The narrator, Jake Barnes, describes Robert Cohn, who was a middleweight boxing champion in college at Princeton University. Born into an old, rich Jewish family, Cohn had an easy childhood. But at Princeton he was made to feel like an outsider because he was Jewish. He took up boxing in response to his resulting feelings of inferiority. He liked knowing he could knock down anyone being nasty to him, though he never actually fought anyone outside the gym.
Jake introduces Cohn first and puts himself in the background, setting the pattern of Jake trying to avoid his own story. Note how Cohn responds to feelings of insecurity by finding refuge in sports, but also how he is too honorable to every actually use those skills outside the sporting arena. Note also that Cohn's past does not include fighting in WWI.
Jake comments that he naturally distrusts anyone who seems as simple and honest as Cohn, but after some checking around he did verify that Cohn was in fact what he said he was.
Cohn emerged from college shy and self-conscious, and quickly married the first girl who was nice to him. He had three children in five unhappy years during which he lost much of a fifty-thousand dollar inheritance left to him by his father. Finally, just as Cohn was deciding to leave his wife, she left him for another man.
Cohn married not for love, but rather on the rebound from a tough college experience. Note that Cohn did the traditional thing upon leaving college: he got married. He also then tried to do the honorable thing in resisting leaving his wife for as long as he did. Both following tradition and being honorable ended up badly for him.
Cohn moved to California after the divorce. He fell in with a literary crowd and began to fund an art magazine, and soon made himself its editor. Meanwhile, he was "taken in hand" by a woman named Frances, whom he thought he loved, but who hoped to climb the social ladder as the magazine became better known.
Cohn assumes that being in a relationship with someone must mean you love them. He's deluded by tradition and romantic ideals of love. Frances isn't—she's in it to get something for herself.
When the magazine failed, Frances decided to get what she could from Cohn, and got him to take her to Europe. They settled in Paris. Cohn lives on an allowance from his mother and has two friends: Braddock, his literary friend, and Jake, with whom he plays tennis. Cohn is "fairly happy," except that like many other people in Europe he would rather be living in America. He writes a novel and fills his days reading, playing cards and tennis, and boxing.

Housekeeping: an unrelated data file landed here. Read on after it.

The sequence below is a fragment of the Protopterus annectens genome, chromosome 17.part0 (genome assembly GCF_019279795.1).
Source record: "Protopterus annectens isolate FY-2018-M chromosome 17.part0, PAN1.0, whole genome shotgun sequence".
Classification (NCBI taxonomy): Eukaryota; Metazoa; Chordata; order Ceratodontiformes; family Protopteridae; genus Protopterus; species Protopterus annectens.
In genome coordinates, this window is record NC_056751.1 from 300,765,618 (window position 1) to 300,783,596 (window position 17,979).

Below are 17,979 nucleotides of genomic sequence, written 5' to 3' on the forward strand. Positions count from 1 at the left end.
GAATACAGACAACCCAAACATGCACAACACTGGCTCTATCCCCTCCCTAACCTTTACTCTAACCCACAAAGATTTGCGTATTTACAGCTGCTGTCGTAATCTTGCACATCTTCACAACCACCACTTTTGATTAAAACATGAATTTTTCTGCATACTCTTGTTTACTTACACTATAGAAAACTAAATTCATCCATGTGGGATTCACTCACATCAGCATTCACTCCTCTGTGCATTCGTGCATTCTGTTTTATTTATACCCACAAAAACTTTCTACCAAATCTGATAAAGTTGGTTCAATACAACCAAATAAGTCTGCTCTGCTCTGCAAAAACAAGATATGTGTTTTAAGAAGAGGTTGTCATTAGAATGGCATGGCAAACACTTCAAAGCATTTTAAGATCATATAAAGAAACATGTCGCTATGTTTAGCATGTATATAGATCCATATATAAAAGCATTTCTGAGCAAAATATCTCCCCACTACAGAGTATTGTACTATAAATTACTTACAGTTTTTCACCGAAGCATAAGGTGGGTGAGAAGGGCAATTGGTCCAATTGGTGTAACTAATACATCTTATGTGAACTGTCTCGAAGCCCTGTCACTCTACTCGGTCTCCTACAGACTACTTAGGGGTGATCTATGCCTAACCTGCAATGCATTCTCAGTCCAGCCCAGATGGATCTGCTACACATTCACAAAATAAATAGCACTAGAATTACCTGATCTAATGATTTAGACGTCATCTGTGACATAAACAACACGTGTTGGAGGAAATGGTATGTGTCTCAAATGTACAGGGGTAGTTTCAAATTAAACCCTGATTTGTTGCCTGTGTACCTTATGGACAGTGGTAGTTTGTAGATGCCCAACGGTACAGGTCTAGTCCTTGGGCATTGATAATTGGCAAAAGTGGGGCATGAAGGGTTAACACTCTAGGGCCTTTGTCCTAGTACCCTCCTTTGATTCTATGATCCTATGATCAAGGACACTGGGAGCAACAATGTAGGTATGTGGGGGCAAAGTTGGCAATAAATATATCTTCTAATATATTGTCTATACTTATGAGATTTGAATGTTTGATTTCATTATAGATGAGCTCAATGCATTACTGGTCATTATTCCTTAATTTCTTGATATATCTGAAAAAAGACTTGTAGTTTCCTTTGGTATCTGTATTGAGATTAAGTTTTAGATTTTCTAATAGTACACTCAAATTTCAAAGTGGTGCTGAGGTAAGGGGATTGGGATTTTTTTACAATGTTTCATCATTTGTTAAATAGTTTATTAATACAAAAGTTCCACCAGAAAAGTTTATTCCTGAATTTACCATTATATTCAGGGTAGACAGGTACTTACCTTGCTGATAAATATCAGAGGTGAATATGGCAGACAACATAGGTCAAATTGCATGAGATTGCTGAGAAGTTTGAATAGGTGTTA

Frances continues to use Cohn. Europe was supposed to provide an artistic escape, but none of the Americans actually seem to like being there. Yet for some reason they can't seem to return to America either. They're lost, unable to escape and unable to find home. The male relationships are defined by activities with competition at their heart.
At this same time, Frances realizes that she's losing her good looks and shifts from treating Cohn carelessly to trying to get him to marry her. Jake notices this change in Frances when, one night, Jake, Cohn, and Frances go out to dinner together. Cohn suggests he and Jake take a trip to get out of Paris and do some hiking. Jake says he knows a girl in Strasbourg who can show them around, but gets a few kicks under the table from Cohn and an angry look from Frances before he realizes his error.
Frances's desire for marriage is purely practical and self-serving. The men of the novel often seem to be at the mercy of the women, and the desire to take a trip into the countryside, into nature, is in some ways a desire to escape from women (who in the novel tend to stay in the city). The desire for change purely for itself also characterizes the Lost Generation.
Later, Cohn walks Jake out of the café and scolds Jake for making Frances jealous. Any mention of any girl will set off Frances, Cohn says, to Jake's disbelief. Cohn then worries that Jake is "sore" with him, but Jake assures him he isn't. They decide to go to Senlis instead of Strasbourg. Despite all the silly drama, Jake comments that he likes Cohn.
Jake's relentless interest in Cohn shows us that Cohn is an important mirror through which we come to know Jake. He is competitive and literary but also very different because he was not in the war.